A depraved, in-your-face television hit does Philly proud.
“The first thing you notice upon entering Paddy’s Pub is its charm. It has none.”
So go the first two lines in a review written by the Inquirer declaring Paddy’s “the worst bar in Philadelphia.”
Vietnamese immigrants play Russian roulette in the basement of Paddy’s. Bums masturbate in the bar’s back alley next to gasoline-filled barrels. Paddy’s even offers safe haven for underage drinkers. On the bright side, “stabbings are down,” though they still happen with alarming frequency, according to the bar’s owners.
Those owners: Dennis Reynolds, Charlie Kelly and Mac (last name unknown). They hunt men for sport. Turn men of the cloth into homeless wrecks. Order Chardonnay, and they’ll call you a faggot.
Reynolds, a shallow and vain former crack and ecstasy addict who’ll go days without food if told his face looks fat, videotapes his sexual partners without their knowledge, and is liable to pop his shirt off without a moment’s notice.
Mac, the meathead of the bunch, has Jackie Chan and Patrick Swayze (in Roadhouse ) delusions of grandeur, an aversion to sleeves, and is known to bang trannies and his best friend’s mother.
And then there’s Charlie. He’s illiterate, is a known stalker, smells terrible, doesn’t own a toothbrush, huffs paint and glue, and subsists on a diet of cat food, wolf hair and beer.
These are men set adrift in the world with big ambition and no compass, moral or otherwise.
Welcome to It’s Always Sunny in Philadelphia: a dark, depraved, in-your-face, rule-breaking, whipass kinetic ride of high voltage and raw nerves. Or, put another way, one of the most hilarious shows on TV.
The show hit the airwaves in summer 2005 with all the subtlety of a fart in church. It began by chewing up and spitting out taboo subjects, and never looked back.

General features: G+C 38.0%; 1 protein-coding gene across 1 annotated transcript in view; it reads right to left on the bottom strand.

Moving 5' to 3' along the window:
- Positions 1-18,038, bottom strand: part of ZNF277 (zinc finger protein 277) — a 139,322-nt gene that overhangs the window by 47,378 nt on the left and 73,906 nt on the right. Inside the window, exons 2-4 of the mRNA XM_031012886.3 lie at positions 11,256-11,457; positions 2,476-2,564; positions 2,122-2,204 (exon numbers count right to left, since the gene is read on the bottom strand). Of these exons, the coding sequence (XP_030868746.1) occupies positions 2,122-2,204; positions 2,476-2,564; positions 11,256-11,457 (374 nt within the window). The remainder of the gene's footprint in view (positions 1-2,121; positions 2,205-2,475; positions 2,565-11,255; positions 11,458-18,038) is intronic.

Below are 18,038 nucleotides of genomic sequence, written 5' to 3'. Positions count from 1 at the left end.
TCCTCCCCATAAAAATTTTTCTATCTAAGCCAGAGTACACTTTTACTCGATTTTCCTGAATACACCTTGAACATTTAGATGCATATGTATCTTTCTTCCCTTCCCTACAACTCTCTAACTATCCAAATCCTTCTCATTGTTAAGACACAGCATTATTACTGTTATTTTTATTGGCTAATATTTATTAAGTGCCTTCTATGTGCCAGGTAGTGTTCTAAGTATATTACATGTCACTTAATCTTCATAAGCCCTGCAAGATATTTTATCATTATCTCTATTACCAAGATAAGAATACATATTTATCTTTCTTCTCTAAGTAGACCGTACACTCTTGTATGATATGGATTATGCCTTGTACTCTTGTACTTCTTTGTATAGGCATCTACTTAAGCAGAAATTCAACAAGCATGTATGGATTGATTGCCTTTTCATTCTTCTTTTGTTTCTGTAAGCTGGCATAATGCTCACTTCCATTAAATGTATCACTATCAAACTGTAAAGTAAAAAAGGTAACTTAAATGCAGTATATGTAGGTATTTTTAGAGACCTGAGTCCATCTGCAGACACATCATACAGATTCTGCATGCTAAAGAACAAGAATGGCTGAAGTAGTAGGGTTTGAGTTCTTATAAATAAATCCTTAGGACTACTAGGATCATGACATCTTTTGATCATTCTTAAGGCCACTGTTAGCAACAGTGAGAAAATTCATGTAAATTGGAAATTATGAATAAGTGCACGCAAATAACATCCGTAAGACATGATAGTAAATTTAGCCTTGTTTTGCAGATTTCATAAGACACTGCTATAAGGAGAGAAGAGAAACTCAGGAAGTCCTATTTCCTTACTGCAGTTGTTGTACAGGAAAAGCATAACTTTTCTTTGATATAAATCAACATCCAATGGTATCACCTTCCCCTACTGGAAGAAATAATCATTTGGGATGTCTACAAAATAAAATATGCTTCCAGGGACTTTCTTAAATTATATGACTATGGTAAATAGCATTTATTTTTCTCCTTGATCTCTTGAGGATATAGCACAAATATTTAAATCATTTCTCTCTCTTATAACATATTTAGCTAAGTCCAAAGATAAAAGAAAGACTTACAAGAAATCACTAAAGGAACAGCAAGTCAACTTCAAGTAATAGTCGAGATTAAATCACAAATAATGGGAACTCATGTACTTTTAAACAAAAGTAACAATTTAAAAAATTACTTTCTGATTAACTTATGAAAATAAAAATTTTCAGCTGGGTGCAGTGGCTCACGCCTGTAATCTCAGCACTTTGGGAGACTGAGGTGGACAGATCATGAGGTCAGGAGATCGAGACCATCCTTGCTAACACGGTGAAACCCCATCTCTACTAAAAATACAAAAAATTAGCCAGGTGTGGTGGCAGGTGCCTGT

Tune in on any given week and you just might see the silhouette of a penis being jammed through a glory hole, or hear talk of bleached assholes. Nothing is sacred, and everything finds its way into Sunny ’s riflescope: abortion, pedophilia, incest.
“We ask ourselves, ‘What part of our culture are we not seeing anywhere else on TV right now?’ Then we explore that,” says the show’s creator Rob McElhenney over the phone from Los Angeles, where he’s currently editing Sunny ’s fifth season (premiering Thurs., Sept. 17 on FX at 10 p.m.). McElhenney portrays Mac and is one of the show’s writers and its executive producer, along with Charlie Day and Glenn Howerton, who play Charlie and Dennis, respectively.
“Oftentimes that brings us to things or topics that aren’t necessarily PC, and that alienates a certain part of the public,” adds McElhenney. “But it’s a certain part of the public we just don’t care about. That doesn’t make them lame or wrong—it just means we’re not for them and they’re not for us.”
The show centers around Paddy’s Pub and Mac, Charlie and Dennis—“the Gang”—and Dennis’ sister Dee, played by actress Kaitlin Olson (McElhenney’s real-life wife). Each week these not-so-lovable losers set out to conquer a new task—the gas crisis, the “North Korea problem,” the writing and marketing of sex memoirs, getting elected to office—but end up failing miserably at every turn to hilarious results.
“They think they’re the underdogs that are eventually gonna come out on top and they’re just simply not,” says McElhenney. “Rocky is such a huge part of the identity of Philadelphia, and I feel like these characters definitely believe the hype.”
Danny DeVito’s recent drunky TV romps are such a rockin’ revelation. Here’s a guy, on national TV, unabashedly inebriated, talking shit about our president. Then there he is again, wondering aloud what local newscaster Jennaphr Frederick’s vagina might look like with a kid hanging out of it. Punk. Fucking. Rock.
The live-action version of the twisted sitcom was a chance for our city to show the cast in person how much we appreciate that they’ve hitched the most brilliantly funny show since 'Arrested Development' to our town
Each week we’ll be keeping up with the Gang’s lowbrow shenanigans and madcap antics as we recap the latest episode of 'It’s Always Sunny in Philadelphia.' Come join us, won’t you, bitches? Oh, and: spoiler alert!
Immigrants are not a zombie invasion
PW's Fall Guide 2014
PW's 2014 College Issue